From there communication was stabilized but still not easy as I either had to walk fifteen minutes uphill from the village at a time when she was available or we had to pay for calling.  The worry about what was happening was gone but the very rocky start made me feel uneasy the whole time she was gone.
The community did try to look after me in her absence.  I was brought food fairly often though I did make something of a point in cooking for myself so I didn’t always get as much food as I might have otherwise.  I feel that continuing to show that yes, men can cook for themselves and take care of things like the laundry is a good example.  I did also have plenty of company at the Nakamals any night I felt like going up.  This ended up being a good number of them.  I believe that at one point I was asked about the cause of earthquakes when four shells in and a little buzzed.  Not the ideal state to try to explain plate tectonics but I think I got the point across.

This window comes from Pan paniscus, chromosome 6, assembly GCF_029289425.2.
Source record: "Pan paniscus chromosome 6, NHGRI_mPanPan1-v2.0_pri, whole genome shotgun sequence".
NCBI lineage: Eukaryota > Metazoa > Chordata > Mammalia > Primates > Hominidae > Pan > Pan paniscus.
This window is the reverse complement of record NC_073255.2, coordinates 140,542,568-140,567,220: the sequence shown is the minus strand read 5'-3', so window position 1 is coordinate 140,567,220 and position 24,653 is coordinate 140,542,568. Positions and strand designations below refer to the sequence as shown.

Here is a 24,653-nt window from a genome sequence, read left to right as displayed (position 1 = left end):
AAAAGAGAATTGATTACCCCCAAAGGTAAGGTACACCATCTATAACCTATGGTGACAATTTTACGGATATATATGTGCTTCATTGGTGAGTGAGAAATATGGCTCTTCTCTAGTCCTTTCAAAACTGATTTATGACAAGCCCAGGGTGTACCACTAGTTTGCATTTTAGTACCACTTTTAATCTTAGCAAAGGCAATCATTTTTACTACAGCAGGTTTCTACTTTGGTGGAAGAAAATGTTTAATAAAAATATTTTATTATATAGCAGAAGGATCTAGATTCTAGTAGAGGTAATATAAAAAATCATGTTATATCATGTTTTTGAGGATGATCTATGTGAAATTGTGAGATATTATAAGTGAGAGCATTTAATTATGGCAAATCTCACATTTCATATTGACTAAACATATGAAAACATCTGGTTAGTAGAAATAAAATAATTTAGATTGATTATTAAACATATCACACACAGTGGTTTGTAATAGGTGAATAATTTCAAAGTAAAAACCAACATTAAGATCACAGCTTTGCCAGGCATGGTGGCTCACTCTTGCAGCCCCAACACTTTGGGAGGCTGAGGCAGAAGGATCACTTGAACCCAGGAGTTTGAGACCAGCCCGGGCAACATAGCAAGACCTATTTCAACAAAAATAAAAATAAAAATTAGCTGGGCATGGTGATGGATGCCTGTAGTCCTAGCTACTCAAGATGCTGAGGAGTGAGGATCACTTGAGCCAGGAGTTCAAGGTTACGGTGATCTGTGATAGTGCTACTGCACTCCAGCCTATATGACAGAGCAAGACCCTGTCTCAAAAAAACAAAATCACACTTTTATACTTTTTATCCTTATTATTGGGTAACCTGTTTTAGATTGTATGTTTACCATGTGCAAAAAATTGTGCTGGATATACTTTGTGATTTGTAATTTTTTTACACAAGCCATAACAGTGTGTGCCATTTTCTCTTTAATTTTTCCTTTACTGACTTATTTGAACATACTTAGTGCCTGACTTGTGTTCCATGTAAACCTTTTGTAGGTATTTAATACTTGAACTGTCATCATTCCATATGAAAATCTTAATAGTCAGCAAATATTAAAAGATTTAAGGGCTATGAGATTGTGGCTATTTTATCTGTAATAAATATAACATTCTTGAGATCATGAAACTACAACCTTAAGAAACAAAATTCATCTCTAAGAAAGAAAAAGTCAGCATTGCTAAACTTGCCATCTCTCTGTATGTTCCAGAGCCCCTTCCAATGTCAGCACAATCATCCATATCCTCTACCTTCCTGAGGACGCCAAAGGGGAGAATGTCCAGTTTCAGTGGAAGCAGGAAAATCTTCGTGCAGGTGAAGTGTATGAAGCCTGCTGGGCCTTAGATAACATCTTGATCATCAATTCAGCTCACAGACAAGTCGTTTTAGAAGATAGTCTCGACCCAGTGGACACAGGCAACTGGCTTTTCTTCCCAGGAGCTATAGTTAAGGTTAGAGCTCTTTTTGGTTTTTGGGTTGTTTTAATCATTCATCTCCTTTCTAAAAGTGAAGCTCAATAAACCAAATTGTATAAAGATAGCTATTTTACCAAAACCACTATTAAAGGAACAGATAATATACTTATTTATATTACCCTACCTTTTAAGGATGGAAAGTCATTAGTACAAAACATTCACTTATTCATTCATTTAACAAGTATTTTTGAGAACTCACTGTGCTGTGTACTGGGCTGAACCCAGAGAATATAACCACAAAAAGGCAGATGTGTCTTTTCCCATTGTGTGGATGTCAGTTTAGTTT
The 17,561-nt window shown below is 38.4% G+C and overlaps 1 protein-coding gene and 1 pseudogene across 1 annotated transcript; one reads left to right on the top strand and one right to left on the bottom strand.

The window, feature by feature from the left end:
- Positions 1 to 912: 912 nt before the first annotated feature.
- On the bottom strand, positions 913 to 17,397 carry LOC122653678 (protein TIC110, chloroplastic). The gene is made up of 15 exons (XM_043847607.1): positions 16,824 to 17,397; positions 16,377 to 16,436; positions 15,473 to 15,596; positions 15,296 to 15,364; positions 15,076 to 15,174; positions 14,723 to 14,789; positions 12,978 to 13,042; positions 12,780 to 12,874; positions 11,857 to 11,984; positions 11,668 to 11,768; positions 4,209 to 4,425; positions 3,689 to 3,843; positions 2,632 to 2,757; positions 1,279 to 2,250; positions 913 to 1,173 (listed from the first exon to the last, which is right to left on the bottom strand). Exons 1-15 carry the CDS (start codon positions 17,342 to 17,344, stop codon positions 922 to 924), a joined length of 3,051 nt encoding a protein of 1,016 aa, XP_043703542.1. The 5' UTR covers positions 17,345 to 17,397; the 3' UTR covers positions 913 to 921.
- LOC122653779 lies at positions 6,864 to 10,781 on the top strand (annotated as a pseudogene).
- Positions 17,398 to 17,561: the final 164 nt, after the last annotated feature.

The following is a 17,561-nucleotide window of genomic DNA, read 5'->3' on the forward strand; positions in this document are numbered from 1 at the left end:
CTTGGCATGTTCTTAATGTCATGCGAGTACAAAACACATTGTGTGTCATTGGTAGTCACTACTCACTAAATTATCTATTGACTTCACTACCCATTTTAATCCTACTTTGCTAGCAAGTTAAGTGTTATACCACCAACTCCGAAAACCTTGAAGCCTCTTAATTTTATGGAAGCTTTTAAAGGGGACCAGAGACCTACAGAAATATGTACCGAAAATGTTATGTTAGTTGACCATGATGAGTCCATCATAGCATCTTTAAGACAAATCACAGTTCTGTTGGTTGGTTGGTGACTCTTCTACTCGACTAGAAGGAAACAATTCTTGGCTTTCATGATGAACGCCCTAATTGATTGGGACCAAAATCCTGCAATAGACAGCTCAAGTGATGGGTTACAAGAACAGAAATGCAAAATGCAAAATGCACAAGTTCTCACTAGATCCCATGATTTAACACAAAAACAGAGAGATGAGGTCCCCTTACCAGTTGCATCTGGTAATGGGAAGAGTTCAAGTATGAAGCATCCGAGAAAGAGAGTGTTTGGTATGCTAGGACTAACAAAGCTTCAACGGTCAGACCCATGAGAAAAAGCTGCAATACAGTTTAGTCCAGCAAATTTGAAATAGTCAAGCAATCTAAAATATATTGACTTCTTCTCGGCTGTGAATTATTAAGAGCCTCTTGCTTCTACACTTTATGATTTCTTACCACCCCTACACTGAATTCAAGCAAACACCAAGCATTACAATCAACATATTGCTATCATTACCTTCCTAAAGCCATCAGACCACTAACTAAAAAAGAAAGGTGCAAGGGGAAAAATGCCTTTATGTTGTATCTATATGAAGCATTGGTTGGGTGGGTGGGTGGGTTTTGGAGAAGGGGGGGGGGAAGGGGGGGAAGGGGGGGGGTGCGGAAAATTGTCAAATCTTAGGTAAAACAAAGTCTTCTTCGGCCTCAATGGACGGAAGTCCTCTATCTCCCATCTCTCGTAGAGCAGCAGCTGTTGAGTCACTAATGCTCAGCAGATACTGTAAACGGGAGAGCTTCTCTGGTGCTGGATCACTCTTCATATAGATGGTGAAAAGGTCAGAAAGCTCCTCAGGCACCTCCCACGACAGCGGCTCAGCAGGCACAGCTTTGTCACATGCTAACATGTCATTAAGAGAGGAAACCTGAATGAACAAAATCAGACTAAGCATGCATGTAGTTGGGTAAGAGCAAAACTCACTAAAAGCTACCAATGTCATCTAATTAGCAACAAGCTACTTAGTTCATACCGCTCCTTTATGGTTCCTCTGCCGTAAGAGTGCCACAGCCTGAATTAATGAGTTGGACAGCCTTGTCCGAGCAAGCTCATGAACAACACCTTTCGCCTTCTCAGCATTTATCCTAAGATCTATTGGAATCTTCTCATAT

All in all, not an overly pleasant experience.  It was, however, one that reminded me how strong the community here is.  Anyone I saw expressed concern and I was looked after, as always.

3-6 The Last of my Hand Drama, I Swear!

Just to wrap up the end of this story arc, here’s the final analysis of my hand.

This is the original injury. The pen marks up my thumb denote where it is that I have altered sensation. Below the bottom thumb knuckle was altered but not completely numb before the surgery while above that knuckle was completely numb.

Look how TINY that cut is!

This is my hand three days after surgery. I had six stitches, four of which I couldn’t feel at all. The total numbness extended down to just below the incision after the surgery. It goes to the crease of my wrist, more or less. This is probably an issue that stems from repeated trauma to the same hand. By trauma medical talk means anything that alters your body’s natural state, including surgery. Anyway, my thumb was swollen which cut down considerably on the sensation.